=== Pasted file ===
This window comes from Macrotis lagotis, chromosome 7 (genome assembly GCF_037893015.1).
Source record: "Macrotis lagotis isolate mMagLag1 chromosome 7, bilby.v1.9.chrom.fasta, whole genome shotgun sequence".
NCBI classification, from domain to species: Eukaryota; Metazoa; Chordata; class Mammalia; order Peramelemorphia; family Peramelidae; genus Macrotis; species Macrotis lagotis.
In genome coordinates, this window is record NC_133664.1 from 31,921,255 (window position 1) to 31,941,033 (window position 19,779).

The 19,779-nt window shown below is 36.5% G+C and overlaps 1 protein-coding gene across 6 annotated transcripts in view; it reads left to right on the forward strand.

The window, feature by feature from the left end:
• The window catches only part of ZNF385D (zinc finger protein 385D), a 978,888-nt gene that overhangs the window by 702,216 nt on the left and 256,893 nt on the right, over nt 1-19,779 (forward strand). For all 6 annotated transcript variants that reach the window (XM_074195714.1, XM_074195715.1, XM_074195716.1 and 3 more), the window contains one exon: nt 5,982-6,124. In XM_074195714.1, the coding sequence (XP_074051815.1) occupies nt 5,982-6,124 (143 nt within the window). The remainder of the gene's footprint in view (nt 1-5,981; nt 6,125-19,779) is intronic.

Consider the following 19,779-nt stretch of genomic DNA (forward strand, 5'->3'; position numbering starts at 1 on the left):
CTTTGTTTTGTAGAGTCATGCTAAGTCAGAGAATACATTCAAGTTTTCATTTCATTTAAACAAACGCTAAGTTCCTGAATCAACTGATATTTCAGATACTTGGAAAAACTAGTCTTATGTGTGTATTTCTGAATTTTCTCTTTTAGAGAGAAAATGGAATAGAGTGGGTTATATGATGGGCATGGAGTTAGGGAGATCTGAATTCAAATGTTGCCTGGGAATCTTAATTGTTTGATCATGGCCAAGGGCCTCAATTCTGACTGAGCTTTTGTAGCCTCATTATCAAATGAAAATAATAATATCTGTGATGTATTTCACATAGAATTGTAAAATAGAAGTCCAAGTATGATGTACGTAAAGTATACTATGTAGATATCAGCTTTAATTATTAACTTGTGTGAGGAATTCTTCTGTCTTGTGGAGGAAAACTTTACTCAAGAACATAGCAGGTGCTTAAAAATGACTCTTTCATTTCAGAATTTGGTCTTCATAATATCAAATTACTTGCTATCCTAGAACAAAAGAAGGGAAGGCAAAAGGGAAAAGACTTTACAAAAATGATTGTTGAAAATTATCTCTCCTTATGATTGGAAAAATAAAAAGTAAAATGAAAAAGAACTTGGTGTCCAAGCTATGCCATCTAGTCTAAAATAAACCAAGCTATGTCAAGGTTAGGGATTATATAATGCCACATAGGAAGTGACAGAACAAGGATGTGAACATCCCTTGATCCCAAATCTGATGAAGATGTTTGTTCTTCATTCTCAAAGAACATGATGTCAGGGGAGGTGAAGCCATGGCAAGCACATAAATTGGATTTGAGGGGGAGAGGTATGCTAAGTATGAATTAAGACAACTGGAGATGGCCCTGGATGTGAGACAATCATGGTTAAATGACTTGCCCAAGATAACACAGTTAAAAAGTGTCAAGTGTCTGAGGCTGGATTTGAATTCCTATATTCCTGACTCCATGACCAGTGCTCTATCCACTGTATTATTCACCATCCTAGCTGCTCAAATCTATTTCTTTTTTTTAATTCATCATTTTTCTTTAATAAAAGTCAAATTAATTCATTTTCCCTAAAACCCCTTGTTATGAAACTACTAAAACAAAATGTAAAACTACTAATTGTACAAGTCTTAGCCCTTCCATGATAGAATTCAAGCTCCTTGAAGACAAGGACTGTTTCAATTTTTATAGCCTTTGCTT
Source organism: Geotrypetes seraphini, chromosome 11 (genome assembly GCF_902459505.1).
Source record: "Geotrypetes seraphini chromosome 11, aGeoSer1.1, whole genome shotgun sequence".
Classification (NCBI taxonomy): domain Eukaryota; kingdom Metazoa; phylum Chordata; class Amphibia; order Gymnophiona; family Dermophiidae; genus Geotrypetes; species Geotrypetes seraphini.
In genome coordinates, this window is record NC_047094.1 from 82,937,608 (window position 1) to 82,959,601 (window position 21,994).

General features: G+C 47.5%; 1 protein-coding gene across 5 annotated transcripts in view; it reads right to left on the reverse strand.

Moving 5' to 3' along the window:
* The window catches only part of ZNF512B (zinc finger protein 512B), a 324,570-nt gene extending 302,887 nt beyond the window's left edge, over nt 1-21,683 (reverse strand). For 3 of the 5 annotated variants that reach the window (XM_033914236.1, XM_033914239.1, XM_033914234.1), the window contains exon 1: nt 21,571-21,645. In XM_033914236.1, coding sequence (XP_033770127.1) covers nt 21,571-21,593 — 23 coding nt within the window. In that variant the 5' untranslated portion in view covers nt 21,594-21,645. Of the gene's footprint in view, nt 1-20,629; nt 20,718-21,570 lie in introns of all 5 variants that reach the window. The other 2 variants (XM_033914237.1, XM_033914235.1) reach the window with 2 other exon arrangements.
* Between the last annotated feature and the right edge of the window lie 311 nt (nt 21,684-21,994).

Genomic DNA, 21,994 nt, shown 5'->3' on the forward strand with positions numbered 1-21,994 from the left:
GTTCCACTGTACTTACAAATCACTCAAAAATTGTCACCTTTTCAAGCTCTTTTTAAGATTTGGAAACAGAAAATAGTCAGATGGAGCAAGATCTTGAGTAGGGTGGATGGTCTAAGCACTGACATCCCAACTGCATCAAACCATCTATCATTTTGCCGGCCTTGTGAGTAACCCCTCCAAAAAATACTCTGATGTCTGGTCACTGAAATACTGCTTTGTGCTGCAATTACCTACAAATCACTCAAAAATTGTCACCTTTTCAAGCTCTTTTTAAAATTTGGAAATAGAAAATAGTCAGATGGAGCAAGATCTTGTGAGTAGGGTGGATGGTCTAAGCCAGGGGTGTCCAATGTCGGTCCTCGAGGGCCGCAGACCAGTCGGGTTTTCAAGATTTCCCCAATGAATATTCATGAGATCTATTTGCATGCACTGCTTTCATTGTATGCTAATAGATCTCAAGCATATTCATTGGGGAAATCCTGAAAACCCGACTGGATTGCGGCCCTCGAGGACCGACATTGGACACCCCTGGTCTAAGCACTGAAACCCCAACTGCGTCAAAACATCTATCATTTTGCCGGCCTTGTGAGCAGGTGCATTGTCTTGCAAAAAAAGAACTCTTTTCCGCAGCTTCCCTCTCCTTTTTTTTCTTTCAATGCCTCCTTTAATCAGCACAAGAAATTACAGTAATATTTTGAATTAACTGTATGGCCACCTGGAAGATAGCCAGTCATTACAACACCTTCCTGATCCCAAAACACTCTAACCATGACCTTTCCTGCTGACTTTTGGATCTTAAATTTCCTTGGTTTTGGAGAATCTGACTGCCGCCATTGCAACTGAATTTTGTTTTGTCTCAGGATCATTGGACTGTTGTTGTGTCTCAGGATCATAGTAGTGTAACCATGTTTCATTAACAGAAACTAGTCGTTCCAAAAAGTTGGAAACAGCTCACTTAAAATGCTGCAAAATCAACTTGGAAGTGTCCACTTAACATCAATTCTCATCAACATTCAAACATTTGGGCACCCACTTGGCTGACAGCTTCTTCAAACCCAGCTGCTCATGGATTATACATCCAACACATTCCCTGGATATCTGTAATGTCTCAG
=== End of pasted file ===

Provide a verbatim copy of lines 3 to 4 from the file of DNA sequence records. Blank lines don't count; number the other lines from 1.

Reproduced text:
NCBI classification, from domain to species: Eukaryota; Metazoa; Chordata; class Mammalia; order Peramelemorphia; family Peramelidae; genus Macrotis; species Macrotis lagotis.
In genome coordinates, this window is record NC_133664.1 from 31,921,255 (window position 1) to 31,941,033 (window position 19,779).